Given CY 2020’s Hospital Price Transparency Requirements, which take effect January 1, 2021, there has been a huge push in the healthcare industry to not only provide financial clarity to patients, but also deliver on rising overall consumer expectations in order to stay competitive. While price transparency requirements don’t apply to physician practices just yet, the shift toward transparency and overall consumerism will affect providers because the way their patients approach their healthcare experience will be entirely different.
Because the revenue cycle encompasses patient touch points across the continuum of care it must be standardized in order to create the consistency needed to optimize the patient experience and increase patient revenue. This article will look at ways practices can utilize automation to not only meet consumer-driven transparency demands, but also serve three key objectives of most physician practices:
Today’s patients want more control. They want self-service options that allow them to manage their own appointments and make payments easily online. They want to know how much services will cost, have the ability to receive care sooner rather than later, and not be surprised when they receive their final bill. While these features are commonplace in other industries like air travel, retail, and banking, unfortunately they are often missing from physician practices.
By introducing digital self-service platforms, patient-facing transactional processes such as scheduling appointments, updating patient information, or paying a final bill can be radically transformed. Digitization creates an easier, more convenient interface for the patient, allowing them to choose when and how to engage, keep up to date while on-the-go, and always feel connected to the practice.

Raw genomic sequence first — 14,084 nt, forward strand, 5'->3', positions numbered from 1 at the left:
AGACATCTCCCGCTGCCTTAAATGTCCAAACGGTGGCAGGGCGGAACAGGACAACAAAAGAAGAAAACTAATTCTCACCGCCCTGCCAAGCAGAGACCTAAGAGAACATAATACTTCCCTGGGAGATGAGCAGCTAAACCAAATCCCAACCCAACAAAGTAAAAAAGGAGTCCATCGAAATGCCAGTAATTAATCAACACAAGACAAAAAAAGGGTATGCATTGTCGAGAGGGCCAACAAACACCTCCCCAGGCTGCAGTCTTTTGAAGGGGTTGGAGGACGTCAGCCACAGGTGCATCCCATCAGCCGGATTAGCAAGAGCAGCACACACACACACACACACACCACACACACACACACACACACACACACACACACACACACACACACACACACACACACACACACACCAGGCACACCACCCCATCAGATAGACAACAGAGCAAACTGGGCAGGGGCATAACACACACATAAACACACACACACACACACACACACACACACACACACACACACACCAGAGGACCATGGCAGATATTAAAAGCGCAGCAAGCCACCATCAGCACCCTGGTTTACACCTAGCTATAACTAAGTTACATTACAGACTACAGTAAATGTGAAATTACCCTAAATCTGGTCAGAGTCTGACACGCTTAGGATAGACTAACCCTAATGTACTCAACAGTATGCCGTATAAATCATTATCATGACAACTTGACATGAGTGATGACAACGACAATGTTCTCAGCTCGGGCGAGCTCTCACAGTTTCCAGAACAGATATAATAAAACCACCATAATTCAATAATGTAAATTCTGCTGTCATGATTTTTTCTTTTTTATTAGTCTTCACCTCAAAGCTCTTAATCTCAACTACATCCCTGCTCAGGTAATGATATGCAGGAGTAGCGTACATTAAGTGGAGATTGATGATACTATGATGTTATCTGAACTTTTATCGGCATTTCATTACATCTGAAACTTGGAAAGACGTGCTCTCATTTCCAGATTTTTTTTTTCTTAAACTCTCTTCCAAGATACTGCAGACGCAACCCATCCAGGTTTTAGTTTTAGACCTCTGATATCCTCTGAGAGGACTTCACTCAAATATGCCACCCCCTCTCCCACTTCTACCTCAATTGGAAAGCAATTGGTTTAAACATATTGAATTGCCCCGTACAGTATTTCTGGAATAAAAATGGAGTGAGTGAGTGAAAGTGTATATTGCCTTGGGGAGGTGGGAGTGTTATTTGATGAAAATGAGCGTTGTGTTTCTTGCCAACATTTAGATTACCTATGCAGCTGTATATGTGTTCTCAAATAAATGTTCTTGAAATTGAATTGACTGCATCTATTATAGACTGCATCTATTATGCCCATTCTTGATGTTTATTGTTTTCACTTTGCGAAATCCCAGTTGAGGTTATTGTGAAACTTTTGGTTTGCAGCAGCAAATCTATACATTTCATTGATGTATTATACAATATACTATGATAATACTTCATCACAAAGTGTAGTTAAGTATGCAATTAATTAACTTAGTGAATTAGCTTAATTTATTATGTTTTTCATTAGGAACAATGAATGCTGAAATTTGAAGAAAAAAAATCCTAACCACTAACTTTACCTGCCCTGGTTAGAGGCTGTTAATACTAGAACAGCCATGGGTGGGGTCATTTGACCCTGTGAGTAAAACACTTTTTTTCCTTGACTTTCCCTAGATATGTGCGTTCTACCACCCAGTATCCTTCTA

Additionally, digitization provides a level of personalization, which will elevate your patients’ experience even further. For instance, data algorithms can determine a patient’s preferences for how to check in and make payments, and then offer these preferences to patients at the right time in their care journey, giving them the tailored, expedited experience they want while also streamlining staff’s work.
One of the biggest advantages automation brings to the revenue cycle is operational efficiency. Many practices still take a manual approach to the revenue cycle, managing patient information through outdated forms and esoteric spreadsheets. With automation technology, complex revenue cycle tasks can be modeled into digital workflows, executed seamlessly and quickly. A simple example is the claim editing and submission process. Automation tools can segment claim holds and edits, evaluate their deficiencies, correct them, and submit clean claims—all tasks that would have previously required staff time and attention. By utilizing automation, practices can simplify work, eliminate costly errors, and accelerate processes that are critical to cash collection. Ultimately, this means more hours of practice staff’s precious time are able to be focused on patient care.